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Before the "Bronx Zoo" of George Steinbrenner and Billy Martin,
there were the Oakland Athletics of the early 1970s, one of the most
successful, most colorful-and most chaotic-baseball teams of all time.
They were all of those things because of Charlie Finley. Not only the
A's owner, he was also the general manager, personally assembling his
team, deciding his players' salaries, and making player moves during the
season-a level of involvement no other owner, not even Steinbrenner,
engaged in.

Drawing on interviews with dozens of Finley's players, family
members, and colleagues, G. Michael Green and Roger D. Launius present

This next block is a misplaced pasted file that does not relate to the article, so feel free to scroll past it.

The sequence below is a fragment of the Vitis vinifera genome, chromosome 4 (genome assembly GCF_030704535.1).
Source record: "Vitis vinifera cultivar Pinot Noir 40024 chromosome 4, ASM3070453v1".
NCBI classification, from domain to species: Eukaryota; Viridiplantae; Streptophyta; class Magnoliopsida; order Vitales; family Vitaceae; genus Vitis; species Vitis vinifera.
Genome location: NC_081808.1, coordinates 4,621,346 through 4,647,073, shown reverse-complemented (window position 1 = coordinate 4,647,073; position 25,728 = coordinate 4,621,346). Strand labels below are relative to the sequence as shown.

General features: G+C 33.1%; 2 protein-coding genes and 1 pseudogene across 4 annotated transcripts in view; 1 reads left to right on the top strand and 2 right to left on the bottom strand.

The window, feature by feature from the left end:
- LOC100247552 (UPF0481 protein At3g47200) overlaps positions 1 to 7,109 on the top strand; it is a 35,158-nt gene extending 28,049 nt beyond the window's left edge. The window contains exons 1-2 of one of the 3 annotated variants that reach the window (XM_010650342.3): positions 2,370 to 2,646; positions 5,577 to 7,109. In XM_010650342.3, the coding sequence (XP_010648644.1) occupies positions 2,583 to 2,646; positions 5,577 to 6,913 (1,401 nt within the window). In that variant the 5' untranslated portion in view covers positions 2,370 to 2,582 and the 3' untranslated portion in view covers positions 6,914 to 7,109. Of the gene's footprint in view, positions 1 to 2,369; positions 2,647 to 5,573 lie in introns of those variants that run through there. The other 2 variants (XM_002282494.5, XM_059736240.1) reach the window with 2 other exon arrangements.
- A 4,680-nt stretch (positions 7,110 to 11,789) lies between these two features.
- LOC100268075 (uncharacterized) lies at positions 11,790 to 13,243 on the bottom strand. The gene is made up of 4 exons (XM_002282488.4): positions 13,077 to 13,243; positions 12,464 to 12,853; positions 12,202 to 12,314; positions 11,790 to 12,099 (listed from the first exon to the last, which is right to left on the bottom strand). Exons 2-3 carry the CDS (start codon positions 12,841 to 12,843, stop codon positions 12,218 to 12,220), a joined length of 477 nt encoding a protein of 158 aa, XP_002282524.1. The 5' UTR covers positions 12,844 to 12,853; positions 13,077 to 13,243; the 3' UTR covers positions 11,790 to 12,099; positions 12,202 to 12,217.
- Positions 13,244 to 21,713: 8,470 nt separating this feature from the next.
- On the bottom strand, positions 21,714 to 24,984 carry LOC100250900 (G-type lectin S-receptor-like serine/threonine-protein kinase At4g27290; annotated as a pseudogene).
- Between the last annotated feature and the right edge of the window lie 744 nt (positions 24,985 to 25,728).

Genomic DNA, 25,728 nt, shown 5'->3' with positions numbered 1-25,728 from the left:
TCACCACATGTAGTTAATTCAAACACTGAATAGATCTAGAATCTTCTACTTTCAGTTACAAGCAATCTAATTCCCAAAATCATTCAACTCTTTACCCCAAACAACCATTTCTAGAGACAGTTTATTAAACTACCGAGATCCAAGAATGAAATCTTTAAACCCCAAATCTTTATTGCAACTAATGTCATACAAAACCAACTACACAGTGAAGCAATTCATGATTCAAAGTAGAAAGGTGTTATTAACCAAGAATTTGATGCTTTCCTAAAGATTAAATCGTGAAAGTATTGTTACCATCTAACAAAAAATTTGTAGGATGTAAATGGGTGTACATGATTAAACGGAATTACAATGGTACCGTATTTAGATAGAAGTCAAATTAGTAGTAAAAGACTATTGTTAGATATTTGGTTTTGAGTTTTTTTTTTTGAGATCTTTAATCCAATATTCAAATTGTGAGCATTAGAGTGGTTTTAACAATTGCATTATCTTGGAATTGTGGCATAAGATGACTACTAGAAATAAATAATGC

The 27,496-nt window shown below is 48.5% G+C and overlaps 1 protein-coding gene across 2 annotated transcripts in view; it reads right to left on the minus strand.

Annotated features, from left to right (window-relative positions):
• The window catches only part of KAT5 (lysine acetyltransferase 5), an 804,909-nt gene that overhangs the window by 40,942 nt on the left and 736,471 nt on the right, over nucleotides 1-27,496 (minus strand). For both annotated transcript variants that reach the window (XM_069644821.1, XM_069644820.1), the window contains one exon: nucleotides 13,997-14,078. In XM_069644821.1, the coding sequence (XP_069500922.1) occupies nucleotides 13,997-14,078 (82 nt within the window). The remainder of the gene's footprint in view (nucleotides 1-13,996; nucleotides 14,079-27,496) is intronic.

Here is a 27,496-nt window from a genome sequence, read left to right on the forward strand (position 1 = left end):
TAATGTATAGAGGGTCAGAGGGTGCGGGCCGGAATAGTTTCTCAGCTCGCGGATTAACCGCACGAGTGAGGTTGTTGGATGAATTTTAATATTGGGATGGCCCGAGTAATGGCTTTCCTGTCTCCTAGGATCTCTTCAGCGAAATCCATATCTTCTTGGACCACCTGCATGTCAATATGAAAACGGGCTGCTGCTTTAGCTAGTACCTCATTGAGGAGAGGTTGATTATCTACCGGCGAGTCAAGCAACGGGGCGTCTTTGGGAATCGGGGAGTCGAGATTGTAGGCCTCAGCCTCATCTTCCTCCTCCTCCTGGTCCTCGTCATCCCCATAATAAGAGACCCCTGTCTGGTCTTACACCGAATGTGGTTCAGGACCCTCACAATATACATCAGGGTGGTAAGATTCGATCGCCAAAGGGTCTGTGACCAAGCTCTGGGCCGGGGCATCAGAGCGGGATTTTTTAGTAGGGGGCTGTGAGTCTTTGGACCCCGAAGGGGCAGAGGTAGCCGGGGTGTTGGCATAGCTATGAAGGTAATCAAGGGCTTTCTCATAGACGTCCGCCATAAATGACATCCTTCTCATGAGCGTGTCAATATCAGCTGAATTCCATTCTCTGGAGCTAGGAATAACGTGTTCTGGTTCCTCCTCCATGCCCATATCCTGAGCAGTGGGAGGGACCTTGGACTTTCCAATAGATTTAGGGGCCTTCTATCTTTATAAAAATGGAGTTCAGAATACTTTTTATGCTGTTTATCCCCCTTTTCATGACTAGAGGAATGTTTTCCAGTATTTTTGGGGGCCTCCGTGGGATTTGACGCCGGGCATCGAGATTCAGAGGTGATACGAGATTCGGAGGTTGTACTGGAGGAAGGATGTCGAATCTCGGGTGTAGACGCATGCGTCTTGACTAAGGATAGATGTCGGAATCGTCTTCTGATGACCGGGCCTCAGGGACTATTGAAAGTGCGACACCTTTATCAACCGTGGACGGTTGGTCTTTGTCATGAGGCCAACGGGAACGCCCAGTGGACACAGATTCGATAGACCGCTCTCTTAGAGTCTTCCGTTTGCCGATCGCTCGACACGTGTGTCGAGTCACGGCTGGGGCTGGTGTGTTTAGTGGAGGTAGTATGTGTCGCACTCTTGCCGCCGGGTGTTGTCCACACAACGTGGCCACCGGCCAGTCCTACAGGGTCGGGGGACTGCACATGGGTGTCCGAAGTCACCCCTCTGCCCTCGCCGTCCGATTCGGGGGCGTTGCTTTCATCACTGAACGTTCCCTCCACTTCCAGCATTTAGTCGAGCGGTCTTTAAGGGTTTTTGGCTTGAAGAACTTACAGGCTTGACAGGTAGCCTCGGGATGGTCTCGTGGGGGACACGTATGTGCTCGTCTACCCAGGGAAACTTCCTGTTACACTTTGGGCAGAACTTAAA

"Baseball's Super Showman" (Time magazine's description of Finley
on the cover of an August 1975 issue) in all his contradictions:
generous yet vengeful, inventive yet destructive. The stories
surrounding him are as colorful as the life he led, the chronicle of
which fills an important gap in baseball's literature.

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